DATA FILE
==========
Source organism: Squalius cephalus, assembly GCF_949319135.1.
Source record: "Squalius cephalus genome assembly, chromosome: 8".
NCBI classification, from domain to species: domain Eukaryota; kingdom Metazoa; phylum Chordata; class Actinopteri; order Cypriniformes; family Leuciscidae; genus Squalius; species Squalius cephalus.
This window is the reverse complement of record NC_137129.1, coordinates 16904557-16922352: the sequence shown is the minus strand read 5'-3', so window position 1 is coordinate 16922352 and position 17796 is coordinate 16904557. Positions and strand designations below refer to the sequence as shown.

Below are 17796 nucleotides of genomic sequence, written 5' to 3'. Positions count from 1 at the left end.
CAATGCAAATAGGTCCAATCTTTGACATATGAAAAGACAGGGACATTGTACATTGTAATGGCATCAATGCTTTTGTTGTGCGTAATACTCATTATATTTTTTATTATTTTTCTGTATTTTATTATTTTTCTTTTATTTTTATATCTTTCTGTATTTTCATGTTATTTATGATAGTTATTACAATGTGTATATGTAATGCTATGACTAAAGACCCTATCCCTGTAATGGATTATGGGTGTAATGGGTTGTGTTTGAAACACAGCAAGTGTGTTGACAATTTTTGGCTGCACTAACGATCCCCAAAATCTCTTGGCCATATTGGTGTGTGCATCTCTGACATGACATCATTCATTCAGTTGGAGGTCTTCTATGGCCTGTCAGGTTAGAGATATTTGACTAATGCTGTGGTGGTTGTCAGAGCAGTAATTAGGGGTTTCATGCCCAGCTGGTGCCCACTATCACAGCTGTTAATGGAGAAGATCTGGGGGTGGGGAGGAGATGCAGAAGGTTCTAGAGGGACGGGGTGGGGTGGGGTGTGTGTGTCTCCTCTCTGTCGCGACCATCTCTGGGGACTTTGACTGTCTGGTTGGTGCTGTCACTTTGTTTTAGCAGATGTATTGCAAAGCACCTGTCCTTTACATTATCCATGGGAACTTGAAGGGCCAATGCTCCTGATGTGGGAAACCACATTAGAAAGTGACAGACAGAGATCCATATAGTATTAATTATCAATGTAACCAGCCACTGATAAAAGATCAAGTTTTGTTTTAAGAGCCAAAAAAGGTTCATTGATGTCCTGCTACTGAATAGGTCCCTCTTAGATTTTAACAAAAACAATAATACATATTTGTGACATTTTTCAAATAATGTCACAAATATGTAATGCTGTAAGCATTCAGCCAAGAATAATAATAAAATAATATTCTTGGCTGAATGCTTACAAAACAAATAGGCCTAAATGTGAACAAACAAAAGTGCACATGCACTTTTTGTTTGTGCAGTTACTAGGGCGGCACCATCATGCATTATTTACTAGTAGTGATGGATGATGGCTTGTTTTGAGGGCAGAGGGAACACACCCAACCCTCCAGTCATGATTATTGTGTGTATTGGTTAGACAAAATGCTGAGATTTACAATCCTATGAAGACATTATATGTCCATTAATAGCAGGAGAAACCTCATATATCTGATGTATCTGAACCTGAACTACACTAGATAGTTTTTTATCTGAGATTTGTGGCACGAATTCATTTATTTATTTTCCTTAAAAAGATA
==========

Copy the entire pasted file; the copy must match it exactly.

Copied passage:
Source organism: Squalius cephalus, assembly GCF_949319135.1.
Source record: "Squalius cephalus genome assembly, chromosome: 8".
NCBI classification, from domain to species: domain Eukaryota; kingdom Metazoa; phylum Chordata; class Actinopteri; order Cypriniformes; family Leuciscidae; genus Squalius; species Squalius cephalus.
This window is the reverse complement of record NC_137129.1, coordinates 16904557-16922352: the sequence shown is the minus strand read 5'-3', so window position 1 is coordinate 16922352 and position 17796 is coordinate 16904557. Positions and strand designations below refer to the sequence as shown.

Below are 17796 nucleotides of genomic sequence, written 5' to 3'. Positions count from 1 at the left end.
CAATGCAAATAGGTCCAATCTTTGACATATGAAAAGACAGGGACATTGTACATTGTAATGGCATCAATGCTTTTGTTGTGCGTAATACTCATTATATTTTTTATTATTTTTCTGTATTTTATTATTTTTCTTTTATTTTTATATCTTTCTGTATTTTCATGTTATTTATGATAGTTATTACAATGTGTATATGTAATGCTATGACTAAAGACCCTATCCCTGTAATGGATTATGGGTGTAATGGGTTGTGTTTGAAACACAGCAAGTGTGTTGACAATTTTTGGCTGCACTAACGATCCCCAAAATCTCTTGGCCATATTGGTGTGTGCATCTCTGACATGACATCATTCATTCAGTTGGAGGTCTTCTATGGCCTGTCAGGTTAGAGATATTTGACTAATGCTGTGGTGGTTGTCAGAGCAGTAATTAGGGGTTTCATGCCCAGCTGGTGCCCACTATCACAGCTGTTAATGGAGAAGATCTGGGGGTGGGGAGGAGATGCAGAAGGTTCTAGAGGGACGGGGTGGGGTGGGGTGTGTGTGTCTCCTCTCTGTCGCGACCATCTCTGGGGACTTTGACTGTCTGGTTGGTGCTGTCACTTTGTTTTAGCAGATGTATTGCAAAGCACCTGTCCTTTACATTATCCATGGGAACTTGAAGGGCCAATGCTCCTGATGTGGGAAACCACATTAGAAAGTGACAGACAGAGATCCATATAGTATTAATTATCAATGTAACCAGCCACTGATAAAAGATCAAGTTTTGTTTTAAGAGCCAAAAAAGGTTCATTGATGTCCTGCTACTGAATAGGTCCCTCTTAGATTTTAACAAAAACAATAATACATATTTGTGACATTTTTCAAATAATGTCACAAATATGTAATGCTGTAAGCATTCAGCCAAGAATAATAATAAAATAATATTCTTGGCTGAATGCTTACAAAACAAATAGGCCTAAATGTGAACAAACAAAAGTGCACATGCACTTTTTGTTTGTGCAGTTACTAGGGCGGCACCATCATGCATTATTTACTAGTAGTGATGGATGATGGCTTGTTTTGAGGGCAGAGGGAACACACCCAACCCTCCAGTCATGATTATTGTGTGTATTGGTTAGACAAAATGCTGAGATTTACAATCCTATGAAGACATTATATGTCCATTAATAGCAGGAGAAACCTCATATATCTGATGTATCTGAACCTGAACTACACTAGATAGTTTTTTATCTGAGATTTGTGGCACGAATTCATTTATTTATTTTCCTTAAAAAGATA